Small Sips - The Morning Ripples

At its core, ‘The Morning Ripples' is fairly simple stuff - strummed acoustic guitars, spare drumming and semi-whispered vocals about lost love and faded dreams. This isn't, however, alt-country by numbers. Small Sips augment their sonic base with intelligent instrumentation and sympathetic arrangements. Vital contributions from Campbell Shaw (Violins) and Nicole Hurtubise (Accordion), among others, add richness to Small Sips' palette.


This model is played out within the first minute of album opener ‘Abney Park'. Gently strummed acoustic guitar is joined by some suitably lilting pedal steel and a somewhat rusty vocal - we are deep into alt-country homeland here. But as the chorus kicks in, piano, strings and vocal harmonies are layered into the mix to elevate the song above the mundane.


The remainder of ‘The Morning Ripple' continues along similar lines. Overall, the arrangement and production of the songs is sparse and delicate. The album is filled with a sense of openness. Whilst there is a menagerie of instruments being put to use each is given enough space in the mix to retain its clarity. Only ‘All Your Rages' suffers on this front – the layers of soaring strings that join the chorus, threaten to smother Kevin Smith's Belle and Sebastian-esque vocals entirely. As a result one of the most interesting vocal melodies on the album is almost inaudible.


Much of the album is pretty standard alt-country (or at least indie-pop with a country bend) to varying degrees of success. ‘White Skies' and ‘Uprising' lack a standout vocal hook and fall flat as a result. On the other hand, ‘Disintegration' and ‘Sliding Door' are simple, well executed and emotive. Small Sips also infuse much of the album with other influences. This genre splicing plays out most successfully on the Simon and Garfunkle meets El Mariachi stylings of ‘Stormers' – its chorus-less structure and fragile production creates one of the album's high points. A stark flamenco guitar is mixed with multi-tracked vocals to form the basis for the song, while a stabbing, crisp violin completes the package to great effect. Elsewhere, the jaunty ‘Leaders of Some' moves into twee pop territory and ‘You Were Right' unfolds from a delicate indie-pop ditty into a sprawling, delicate, multi-instrumented, post-rock symphony. The latter closes the album on an epic note – turning away from the intensity and introspection of much of the album to stroll off into a metaphorical sunset.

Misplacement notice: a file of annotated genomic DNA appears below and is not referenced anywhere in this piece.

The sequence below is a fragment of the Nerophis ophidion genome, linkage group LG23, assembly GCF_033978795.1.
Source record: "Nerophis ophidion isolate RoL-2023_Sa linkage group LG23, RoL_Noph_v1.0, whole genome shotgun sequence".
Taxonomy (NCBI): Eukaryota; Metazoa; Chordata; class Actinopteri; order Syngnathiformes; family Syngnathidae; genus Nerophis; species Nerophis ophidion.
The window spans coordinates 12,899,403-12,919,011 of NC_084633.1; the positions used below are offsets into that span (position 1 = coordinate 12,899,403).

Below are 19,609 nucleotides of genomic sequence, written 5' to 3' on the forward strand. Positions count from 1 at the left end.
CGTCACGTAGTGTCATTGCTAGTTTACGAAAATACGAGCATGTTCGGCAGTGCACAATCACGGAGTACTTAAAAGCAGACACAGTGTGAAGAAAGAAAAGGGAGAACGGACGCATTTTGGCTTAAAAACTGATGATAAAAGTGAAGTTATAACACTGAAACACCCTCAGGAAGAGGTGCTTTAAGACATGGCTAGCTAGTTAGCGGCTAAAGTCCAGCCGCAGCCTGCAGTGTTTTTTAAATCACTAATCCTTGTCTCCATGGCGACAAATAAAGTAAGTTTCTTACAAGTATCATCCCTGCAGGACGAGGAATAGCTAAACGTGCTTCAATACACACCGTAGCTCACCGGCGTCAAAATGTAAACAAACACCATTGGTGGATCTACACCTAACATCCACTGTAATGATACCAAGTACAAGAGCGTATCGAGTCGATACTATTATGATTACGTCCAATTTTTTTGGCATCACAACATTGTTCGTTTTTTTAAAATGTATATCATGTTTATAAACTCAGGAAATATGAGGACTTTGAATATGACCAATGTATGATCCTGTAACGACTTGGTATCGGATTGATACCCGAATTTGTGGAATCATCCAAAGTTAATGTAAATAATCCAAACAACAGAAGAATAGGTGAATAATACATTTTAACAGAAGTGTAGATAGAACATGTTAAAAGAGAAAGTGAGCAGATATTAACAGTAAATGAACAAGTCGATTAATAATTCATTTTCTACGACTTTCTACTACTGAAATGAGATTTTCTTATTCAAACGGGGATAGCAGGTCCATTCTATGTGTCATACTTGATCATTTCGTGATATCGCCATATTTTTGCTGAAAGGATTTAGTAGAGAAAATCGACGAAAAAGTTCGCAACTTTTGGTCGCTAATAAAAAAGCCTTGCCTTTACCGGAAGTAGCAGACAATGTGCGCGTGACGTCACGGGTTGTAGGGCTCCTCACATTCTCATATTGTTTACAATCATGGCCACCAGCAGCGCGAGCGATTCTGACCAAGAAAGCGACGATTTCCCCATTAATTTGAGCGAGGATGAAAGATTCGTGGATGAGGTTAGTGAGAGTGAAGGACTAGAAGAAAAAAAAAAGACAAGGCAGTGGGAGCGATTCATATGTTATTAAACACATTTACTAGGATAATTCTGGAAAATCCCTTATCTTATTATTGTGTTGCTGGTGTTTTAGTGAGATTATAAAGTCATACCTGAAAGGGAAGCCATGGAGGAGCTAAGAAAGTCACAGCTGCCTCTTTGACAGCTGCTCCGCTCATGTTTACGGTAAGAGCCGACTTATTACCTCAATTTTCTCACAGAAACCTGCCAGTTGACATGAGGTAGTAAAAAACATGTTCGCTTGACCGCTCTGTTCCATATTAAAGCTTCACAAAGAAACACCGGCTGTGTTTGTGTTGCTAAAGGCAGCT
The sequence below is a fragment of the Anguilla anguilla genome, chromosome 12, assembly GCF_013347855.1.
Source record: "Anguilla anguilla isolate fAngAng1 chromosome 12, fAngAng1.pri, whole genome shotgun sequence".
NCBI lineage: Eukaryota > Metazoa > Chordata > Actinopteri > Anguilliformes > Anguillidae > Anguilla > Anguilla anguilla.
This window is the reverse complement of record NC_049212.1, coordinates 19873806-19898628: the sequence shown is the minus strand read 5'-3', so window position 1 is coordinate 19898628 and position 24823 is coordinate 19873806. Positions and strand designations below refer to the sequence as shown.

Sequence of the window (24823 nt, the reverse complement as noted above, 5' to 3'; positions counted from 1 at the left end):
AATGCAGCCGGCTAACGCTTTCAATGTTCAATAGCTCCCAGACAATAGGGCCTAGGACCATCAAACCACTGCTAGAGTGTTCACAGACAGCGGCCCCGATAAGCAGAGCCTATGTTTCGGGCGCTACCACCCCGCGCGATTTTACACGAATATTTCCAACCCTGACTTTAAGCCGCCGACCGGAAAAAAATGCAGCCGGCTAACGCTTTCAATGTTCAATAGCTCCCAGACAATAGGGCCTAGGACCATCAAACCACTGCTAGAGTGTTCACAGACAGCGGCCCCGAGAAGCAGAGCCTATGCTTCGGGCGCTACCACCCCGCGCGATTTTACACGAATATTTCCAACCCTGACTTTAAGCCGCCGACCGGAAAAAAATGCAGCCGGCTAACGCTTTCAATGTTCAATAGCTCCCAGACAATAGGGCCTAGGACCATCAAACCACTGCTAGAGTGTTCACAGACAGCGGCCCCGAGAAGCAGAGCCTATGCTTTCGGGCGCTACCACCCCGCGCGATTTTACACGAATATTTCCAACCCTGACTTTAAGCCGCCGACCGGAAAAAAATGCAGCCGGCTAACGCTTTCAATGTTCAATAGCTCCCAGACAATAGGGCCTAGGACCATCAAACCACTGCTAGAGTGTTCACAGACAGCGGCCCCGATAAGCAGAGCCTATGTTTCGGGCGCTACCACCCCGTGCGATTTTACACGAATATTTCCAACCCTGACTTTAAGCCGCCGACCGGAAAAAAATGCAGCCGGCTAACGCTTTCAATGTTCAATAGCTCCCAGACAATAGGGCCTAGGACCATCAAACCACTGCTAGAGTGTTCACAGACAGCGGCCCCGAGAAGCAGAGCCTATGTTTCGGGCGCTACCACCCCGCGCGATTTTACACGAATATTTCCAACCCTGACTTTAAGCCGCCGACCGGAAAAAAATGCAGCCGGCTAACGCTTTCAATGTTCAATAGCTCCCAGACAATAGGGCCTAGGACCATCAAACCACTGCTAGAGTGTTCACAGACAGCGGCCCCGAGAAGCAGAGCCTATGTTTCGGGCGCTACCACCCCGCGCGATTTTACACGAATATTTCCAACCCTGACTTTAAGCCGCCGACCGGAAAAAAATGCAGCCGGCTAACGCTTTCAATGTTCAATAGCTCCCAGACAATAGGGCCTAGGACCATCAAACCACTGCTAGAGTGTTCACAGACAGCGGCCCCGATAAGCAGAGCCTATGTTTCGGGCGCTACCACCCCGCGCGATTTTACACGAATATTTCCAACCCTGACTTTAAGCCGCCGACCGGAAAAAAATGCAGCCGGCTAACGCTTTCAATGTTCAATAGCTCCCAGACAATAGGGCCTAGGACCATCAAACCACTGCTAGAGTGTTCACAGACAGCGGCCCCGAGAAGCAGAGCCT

Small Sips is a studio collaboration between Kevin Smith (Sodastream), Matthew Aulich and Matthew Bailey (both formally of Paradise Motel). Collaborations and side projects are often chances for artists to experiment with, or depart from, the familiar territory of their day jobs. Small Sips aren't trying to reinvent any wheels here, but they have included just enough freshness in ‘The Morning Ripples' to make it worth a listen.

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